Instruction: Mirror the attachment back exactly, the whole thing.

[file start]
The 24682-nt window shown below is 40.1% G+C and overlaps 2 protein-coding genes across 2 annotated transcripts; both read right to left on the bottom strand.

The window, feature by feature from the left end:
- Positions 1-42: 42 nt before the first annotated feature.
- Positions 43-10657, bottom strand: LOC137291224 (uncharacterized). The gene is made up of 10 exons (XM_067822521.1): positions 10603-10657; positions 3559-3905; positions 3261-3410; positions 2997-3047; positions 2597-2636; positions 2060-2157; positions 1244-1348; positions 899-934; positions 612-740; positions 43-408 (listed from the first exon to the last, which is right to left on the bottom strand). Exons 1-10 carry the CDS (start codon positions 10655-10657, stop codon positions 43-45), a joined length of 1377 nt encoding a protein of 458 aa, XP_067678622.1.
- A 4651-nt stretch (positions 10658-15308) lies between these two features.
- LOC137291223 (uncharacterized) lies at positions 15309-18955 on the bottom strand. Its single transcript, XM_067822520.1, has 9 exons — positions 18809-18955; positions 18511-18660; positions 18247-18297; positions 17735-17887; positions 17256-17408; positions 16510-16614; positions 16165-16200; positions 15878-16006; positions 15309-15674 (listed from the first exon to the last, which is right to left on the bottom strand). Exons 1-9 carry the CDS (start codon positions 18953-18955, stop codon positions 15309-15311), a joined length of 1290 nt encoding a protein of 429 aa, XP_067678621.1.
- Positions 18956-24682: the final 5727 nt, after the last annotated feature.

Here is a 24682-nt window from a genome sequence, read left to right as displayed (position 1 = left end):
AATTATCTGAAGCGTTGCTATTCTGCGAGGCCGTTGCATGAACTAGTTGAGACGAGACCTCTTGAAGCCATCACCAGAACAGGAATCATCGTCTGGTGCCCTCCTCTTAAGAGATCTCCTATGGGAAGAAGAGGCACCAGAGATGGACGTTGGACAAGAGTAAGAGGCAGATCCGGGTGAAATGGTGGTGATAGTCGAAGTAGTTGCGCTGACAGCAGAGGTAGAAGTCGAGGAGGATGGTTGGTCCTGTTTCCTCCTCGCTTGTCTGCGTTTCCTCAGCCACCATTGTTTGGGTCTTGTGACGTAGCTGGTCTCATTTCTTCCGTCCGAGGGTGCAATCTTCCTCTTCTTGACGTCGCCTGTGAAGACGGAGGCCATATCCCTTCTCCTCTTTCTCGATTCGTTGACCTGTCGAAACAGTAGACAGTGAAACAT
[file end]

The 24682-nt window shown below is 40.1% G+C and overlaps 2 protein-coding genes across 2 annotated transcripts; both read right to left on the bottom strand.

The window, feature by feature from the left end:
- Positions 1-42: 42 nt before the first annotated feature.
- Positions 43-10657, bottom strand: LOC137291224 (uncharacterized). The gene is made up of 10 exons (XM_067822521.1): positions 10603-10657; positions 3559-3905; positions 3261-3410; positions 2997-3047; positions 2597-2636; positions 2060-2157; positions 1244-1348; positions 899-934; positions 612-740; positions 43-408 (listed from the first exon to the last, which is right to left on the bottom strand). Exons 1-10 carry the CDS (start codon positions 10655-10657, stop codon positions 43-45), a joined length of 1377 nt encoding a protein of 458 aa, XP_067678622.1.
- A 4651-nt stretch (positions 10658-15308) lies between these two features.
- LOC137291223 (uncharacterized) lies at positions 15309-18955 on the bottom strand. Its single transcript, XM_067822520.1, has 9 exons — positions 18809-18955; positions 18511-18660; positions 18247-18297; positions 17735-17887; positions 17256-17408; positions 16510-16614; positions 16165-16200; positions 15878-16006; positions 15309-15674 (listed from the first exon to the last, which is right to left on the bottom strand). Exons 1-9 carry the CDS (start codon positions 18953-18955, stop codon positions 15309-15311), a joined length of 1290 nt encoding a protein of 429 aa, XP_067678621.1.
- Positions 18956-24682: the final 5727 nt, after the last annotated feature.

Here is a 24682-nt window from a genome sequence, read left to right as displayed (position 1 = left end):
AATTATCTGAAGCGTTGCTATTCTGCGAGGCCGTTGCATGAACTAGTTGAGACGAGACCTCTTGAAGCCATCACCAGAACAGGAATCATCGTCTGGTGCCCTCCTCTTAAGAGATCTCCTATGGGAAGAAGAGGCACCAGAGATGGACGTTGGACAAGAGTAAGAGGCAGATCCGGGTGAAATGGTGGTGATAGTCGAAGTAGTTGCGCTGACAGCAGAGGTAGAAGTCGAGGAGGATGGTTGGTCCTGTTTCCTCCTCGCTTGTCTGCGTTTCCTCAGCCACCATTGTTTGGGTCTTGTGACGTAGCTGGTCTCATTTCTTCCGTCCGAGGGTGCAATCTTCCTCTTCTTGACGTCGCCTGTGAAGACGGAGGCCATATCCCTTCTCCTCTTTCTCGATTCGTTGACCTGTCGAAACAGTAGACAGTGAAACAT